If you are a candidate for implant and money is not a problem then implants are the best option. Go get a second opinion from a Periodontic or an Oral surgeon to see whether you're a good candidate for implant. Keep in mind that implant takes a minimum of 4-6 months, maybe longer.

toofache32 said:
...unless he's an old-timer and doesn't do implants. He may want to keep you in his practice by giving you what he can do.

Also, if implants fail you still have the option of the good ol' bridge as a backup. But if the bridge fails, you have committed the 2 adjacent teeth to crowns forever (hopefully).
I agree :thumbup:
Some of these old farts don't even mention implant option to the patients or refer out for implant.
 

Fullosseousflap

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lnn2 said:
the answers are No and No when it's done properly and good oral hygiene from the patient!

If you are a candidate for implant and money is not a problem then implants are the best option. Go get a second opinion from a Periodontic or an Oral surgeon to see whether you're a good candidate for implant. Keep in mind that implant takes a minimum of 4-6 months, maybe longer.



I agree :thumbup:
Some of these old farts don't even mention implant option to the patients or refer out for implant.
Most of the old farts I know, including myself, do the implant surgery as well as the prosthetics.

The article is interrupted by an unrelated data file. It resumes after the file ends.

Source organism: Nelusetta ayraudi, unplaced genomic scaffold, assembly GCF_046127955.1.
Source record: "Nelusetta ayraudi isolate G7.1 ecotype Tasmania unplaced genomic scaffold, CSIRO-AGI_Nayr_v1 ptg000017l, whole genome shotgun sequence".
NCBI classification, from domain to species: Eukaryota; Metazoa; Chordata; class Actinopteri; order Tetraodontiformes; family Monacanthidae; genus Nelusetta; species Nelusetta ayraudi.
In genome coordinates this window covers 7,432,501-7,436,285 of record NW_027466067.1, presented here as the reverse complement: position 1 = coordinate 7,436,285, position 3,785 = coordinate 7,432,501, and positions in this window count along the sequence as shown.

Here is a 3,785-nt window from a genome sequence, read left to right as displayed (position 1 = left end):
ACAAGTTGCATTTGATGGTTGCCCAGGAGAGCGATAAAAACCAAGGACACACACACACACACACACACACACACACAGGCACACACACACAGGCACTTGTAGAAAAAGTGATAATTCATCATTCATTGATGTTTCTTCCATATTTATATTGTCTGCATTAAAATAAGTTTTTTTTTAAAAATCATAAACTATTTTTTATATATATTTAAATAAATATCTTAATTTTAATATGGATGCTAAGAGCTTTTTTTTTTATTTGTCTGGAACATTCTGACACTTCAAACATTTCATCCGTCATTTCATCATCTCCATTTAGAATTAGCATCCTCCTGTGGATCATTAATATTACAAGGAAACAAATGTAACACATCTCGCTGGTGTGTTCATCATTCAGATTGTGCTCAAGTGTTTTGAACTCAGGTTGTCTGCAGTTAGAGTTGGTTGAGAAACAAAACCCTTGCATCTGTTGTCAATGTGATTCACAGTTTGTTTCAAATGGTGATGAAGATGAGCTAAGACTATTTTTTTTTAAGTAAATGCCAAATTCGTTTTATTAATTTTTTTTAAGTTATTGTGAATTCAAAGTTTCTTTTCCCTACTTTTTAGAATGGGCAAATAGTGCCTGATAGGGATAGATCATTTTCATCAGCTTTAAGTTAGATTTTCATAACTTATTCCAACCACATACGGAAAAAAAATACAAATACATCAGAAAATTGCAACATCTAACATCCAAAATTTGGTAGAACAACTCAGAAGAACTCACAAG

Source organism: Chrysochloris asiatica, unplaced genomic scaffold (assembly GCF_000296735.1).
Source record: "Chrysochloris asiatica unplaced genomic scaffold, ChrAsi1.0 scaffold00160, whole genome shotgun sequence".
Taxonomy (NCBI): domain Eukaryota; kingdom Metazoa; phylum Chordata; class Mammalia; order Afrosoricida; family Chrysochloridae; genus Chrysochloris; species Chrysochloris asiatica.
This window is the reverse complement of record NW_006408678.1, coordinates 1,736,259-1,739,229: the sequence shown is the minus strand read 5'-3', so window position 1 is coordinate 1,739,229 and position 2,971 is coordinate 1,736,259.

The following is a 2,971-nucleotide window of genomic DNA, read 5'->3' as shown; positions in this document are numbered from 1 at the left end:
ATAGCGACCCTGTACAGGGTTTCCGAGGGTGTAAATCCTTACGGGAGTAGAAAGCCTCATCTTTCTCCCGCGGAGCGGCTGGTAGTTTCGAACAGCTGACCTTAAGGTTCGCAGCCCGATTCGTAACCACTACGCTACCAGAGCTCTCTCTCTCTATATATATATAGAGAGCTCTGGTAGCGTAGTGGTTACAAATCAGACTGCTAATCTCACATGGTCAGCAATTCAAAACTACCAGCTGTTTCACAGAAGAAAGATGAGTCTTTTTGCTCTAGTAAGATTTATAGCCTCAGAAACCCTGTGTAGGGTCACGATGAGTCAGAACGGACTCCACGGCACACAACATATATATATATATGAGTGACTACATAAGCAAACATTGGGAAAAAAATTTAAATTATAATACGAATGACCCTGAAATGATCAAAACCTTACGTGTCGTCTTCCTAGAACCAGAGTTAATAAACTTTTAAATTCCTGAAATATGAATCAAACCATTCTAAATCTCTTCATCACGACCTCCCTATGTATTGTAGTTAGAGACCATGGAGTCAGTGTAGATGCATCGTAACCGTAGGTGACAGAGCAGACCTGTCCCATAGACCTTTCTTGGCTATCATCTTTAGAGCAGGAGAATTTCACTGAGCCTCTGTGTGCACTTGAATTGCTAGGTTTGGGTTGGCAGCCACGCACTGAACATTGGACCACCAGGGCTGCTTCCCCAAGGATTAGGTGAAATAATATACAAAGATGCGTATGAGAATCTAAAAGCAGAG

No mystery in most routine implant placements requiring an oral surgeon or perioodontist.

However, in the real world, not all abutments are ideal and fixed bridges work well and can be successful for a long long time.
 
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Fullosseousflap said:
It really depends upon the case.
But does it depend more on the diligence of the patient in caring for their teeth, or does it depend on genes?

I mean, I have $hitty, weak, danish teeth that are prone to cavities, but I brush and floss, and see the dentist regularly. given my crappy teeth, I really don't want to do anything to compromise the intergrity of the few remaining teeth that I have!

Sheesh-at this rate I'll be toofless by the time I'm 40. :rolleyes:
 

lnn2

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Fullosseousflap said:
Most of the old farts I know, including myself, do the implant surgery as well as the prosthetics.

No mystery in most routine implant placements requiring an oral surgeon or perioodontist.

However, in the real world, not all abutments are ideal and fixed bridges work well and can be successful for a long long time.
I agree that you don't need a specialist to place an implant. What you need is an EXPERIENCED and SKILLED dentist for the proper tx and placing the implant.

There's no doubt that fixed bridges can be successful for a long long time but implant has many advantages when comparing to a fixed bridge.
 

Fullosseousflap

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yposhelley said:
But does it depend more on the diligence of the patient in caring for their teeth, or does it depend on genes?

I mean, I have $hitty, weak, danish teeth that are prone to cavities, but I brush and floss, and see the dentist regularly. given my crappy teeth, I really don't want to do anything to compromise the intergrity of the few remaining teeth that I have!